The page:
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Let’s not dilly-dally:

The Pleasure of Being Robbed (IFC Films) — Josh Safdie’s debut feature is a giddy blast of cinematic exhilaration. Starring Eleonore Hendricks as a free spirit who lives from moment to scattered moment, The Pleasure of Being Robbed combines an uptempo French New Wave energy with a gritty New York City flavor (read my full review here). For the home video release, presumably under the guidance of Safdie, IFC has gone all Benten Films with a surprisingly excellent package, featuring three short films shot during production, one of Safdie’s best shorts, We’re Going To The Zoo, and another recent short gem, There Is Nothing You Can Do. But that’s not all. In addition to a screamingly original commentary track—as in, it’s a “musical” as opposed to “audio” commentary—a poster is included, which details the ironic theft of their camera equipment before shooting began (as in, remember what the movie’s called). Buy it on DVD.

A Serious Man (Focus Features) — While it’s often treacherous to throw around the term personal when discussing work in a medium as collaborative as narrative film, the Coen Brothers’ most recent masterpiece, A Serious Man, does little to dispel the impression that it means more to them than much of their recent work. At the height of their powers and popularity, unleashing their technical and syntactical virtuosity on an intimate story with no movie stars is rather ballsy in its own right, but to do so with such clearly self-revelatory material encompasses another level of courageousness entirely. Read the rest of Brandon Harris’s review, then buy it on DVD or Blu-ray.

Bronson (Magnolia Home Entertainment) — Of course, the unchecked brilliance of Tom Hardy’s performance in Nicolas Winding Refn’s Bronson wasn’t going to earn Hardy an Oscar nomination, but at the very least, it deserves a spot in your Netflix queue. Refn threatens to crank up the A Clockwork Orange-esque style knobs too loudly, but Hardy pummels that gripe into submission. In the same way that Chopper turned Eric Bana into a star, this film should do the same for Hardy. Buy it on DVD or Blu-ray.

Troubled Water (Film Movement) — Norwegian director Erik Poppe’s third feature, Troubled Water (DeUsynlige), garnered both the Jury and Audience Awards for Best Narrative Feature at the 2008 Hamptons International Film Festival. Well deserving of both, it’s an arresting probe into morality and forgiveness that leaves one stunned not only by its emotionally stark performances, but also by the film’s complex, musical structure that quietly underlies the narrative and binds everything together. Read the rest of Cullen Gallagher’s review, then buy it on DVD.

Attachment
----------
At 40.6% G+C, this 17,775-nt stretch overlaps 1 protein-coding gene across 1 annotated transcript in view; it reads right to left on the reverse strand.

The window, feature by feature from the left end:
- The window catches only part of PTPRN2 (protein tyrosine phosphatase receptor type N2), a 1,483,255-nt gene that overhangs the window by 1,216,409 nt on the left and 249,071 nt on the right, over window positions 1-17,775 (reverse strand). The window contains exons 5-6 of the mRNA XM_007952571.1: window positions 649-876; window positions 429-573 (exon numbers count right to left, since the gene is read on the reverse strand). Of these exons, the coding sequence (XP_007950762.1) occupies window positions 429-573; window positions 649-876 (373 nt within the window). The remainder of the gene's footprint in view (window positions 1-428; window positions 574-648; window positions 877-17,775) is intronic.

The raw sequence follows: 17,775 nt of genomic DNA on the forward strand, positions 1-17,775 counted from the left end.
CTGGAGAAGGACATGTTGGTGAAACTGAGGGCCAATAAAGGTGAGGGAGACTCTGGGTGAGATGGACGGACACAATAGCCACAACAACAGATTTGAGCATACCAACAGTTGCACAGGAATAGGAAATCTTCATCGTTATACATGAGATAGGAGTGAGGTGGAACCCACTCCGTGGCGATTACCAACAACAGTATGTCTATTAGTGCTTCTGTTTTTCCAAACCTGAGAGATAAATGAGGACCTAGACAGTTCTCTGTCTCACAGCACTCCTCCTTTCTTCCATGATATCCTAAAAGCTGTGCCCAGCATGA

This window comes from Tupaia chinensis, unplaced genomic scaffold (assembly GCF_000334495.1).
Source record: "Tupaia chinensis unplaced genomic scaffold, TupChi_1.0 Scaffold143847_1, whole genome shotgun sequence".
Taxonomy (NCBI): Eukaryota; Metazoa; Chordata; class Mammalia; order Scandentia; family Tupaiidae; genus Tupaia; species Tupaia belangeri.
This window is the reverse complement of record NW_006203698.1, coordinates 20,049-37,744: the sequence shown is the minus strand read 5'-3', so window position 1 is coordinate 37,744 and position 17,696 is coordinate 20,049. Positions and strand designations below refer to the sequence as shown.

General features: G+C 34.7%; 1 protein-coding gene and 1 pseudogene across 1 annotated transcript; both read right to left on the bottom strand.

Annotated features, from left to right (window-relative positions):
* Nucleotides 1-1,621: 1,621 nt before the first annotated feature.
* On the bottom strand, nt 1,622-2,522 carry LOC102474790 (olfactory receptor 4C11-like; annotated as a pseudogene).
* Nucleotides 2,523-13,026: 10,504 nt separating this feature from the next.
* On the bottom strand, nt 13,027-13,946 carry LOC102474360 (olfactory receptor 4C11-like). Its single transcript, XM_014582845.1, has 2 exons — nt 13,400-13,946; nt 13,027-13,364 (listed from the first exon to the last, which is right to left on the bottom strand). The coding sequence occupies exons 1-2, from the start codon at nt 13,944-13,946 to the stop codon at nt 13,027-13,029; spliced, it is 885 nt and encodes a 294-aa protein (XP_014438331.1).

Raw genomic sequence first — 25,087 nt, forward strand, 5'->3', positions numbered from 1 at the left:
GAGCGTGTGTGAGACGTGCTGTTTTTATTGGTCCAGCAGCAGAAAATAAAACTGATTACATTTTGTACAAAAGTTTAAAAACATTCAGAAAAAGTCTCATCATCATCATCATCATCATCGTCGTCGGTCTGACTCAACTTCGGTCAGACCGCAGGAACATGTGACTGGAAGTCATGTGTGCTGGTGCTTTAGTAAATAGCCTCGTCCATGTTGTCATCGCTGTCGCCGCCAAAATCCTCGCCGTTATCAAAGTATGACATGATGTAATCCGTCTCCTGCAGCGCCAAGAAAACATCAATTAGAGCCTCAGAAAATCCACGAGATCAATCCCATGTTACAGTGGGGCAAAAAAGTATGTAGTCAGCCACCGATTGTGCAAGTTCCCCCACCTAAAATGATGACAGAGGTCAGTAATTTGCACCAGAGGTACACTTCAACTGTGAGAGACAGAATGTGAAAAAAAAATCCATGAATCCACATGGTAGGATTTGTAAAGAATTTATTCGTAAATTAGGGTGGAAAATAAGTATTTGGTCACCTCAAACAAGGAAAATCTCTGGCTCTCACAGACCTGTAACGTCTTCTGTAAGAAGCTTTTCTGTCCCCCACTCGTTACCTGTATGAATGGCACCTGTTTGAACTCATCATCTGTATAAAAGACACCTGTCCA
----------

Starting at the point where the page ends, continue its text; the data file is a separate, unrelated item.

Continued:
New To Blu-ray Pick Of The Week

Maria Full of Grace (Phantom Sound & Vision) — Joshua Marston’s unexpected Oscar-nominated debut (for Catalina Sandino Moreno’s performance) isn’t as seemingly Blu-ray ready as something like Star Trek or Armageddon, which is why it’s nice to see it available in this format. Buy it on Blu-ray.

Have Not Seen But Plan To Do Just That

The Song of Sparrows (E1 Entertainment) — Buy it on DVD.

David Lean DVD Collection Box Set (101 Distribution) — A year or so ago, I got an invite to participate in one of those silly meme things in which I was challenged to list ten or so movies I was embarrassed to confess I had never seen. I thought it would be more embarrassing to list a celebrated director whose catalog I somehow hadn’t yet encountered. I guess now is the time to come clean. While I have actually seen Brief Encounter, I can’t say the same for the other eight classics in this box set: Oliver Twist, Great Expectations, Blithe Spirit, This Happy Breed, Madeleine, The Sound Barrier, Hobson’s Choice. But I have seen Troll 2 about 46 times, which pretty much evens the score. Buy the 9 Disc DVD Collection.

Wild Card of the Week

Midgets vs. Mascots (Unrated)

— Michael Tully

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Michael Tully is an award-winning writer/director whose films have garnered widespread critical acclaim, his projects having premiered at some of the most renowned film festivals across the globe. He is also the former (and founding) editor of this site. In 2006, Michael's first feature, COCAINE ANGEL, chronicling a tragic week in the life of a young drug addict, world premiered at the International Film Festival Rotterdam. The film immediately solidified the director as one of Filmmaker Magazine’s "25 New Faces of Independent Film,” a reputation that was reinforced a year later when his follow-up feature, SILVER JEW, a documentary capturing the late David Berman's rare musical performances in Tel Aviv, world-premiered at SXSW and landed distribution with cult indie-music label Drag City. In 2011, Michael wrote, directed, and starred in his third feature, SEPTIEN, which debuted at the 27th annual Sundance Film Festival before being acquired by IFC Films' Sundance Selects banner. A few years later, in 2014, Michael returned to Sundance with the world premiere of his fourth feature, PING PONG SUMMER, an ‘80s set coming-of-age tale that was quickly picked up for theatrical distribution by Gravitas Ventures. In 2018, Michael wrote and directed the dread-inducing genre film DON'T LEAVE HOME, which has been described as "Get Out with Catholic guilt in the Irish countryside" (IndieWire). The film premiered at SXSW and was subsequently acquired by Cranked Up Films and Shudder.

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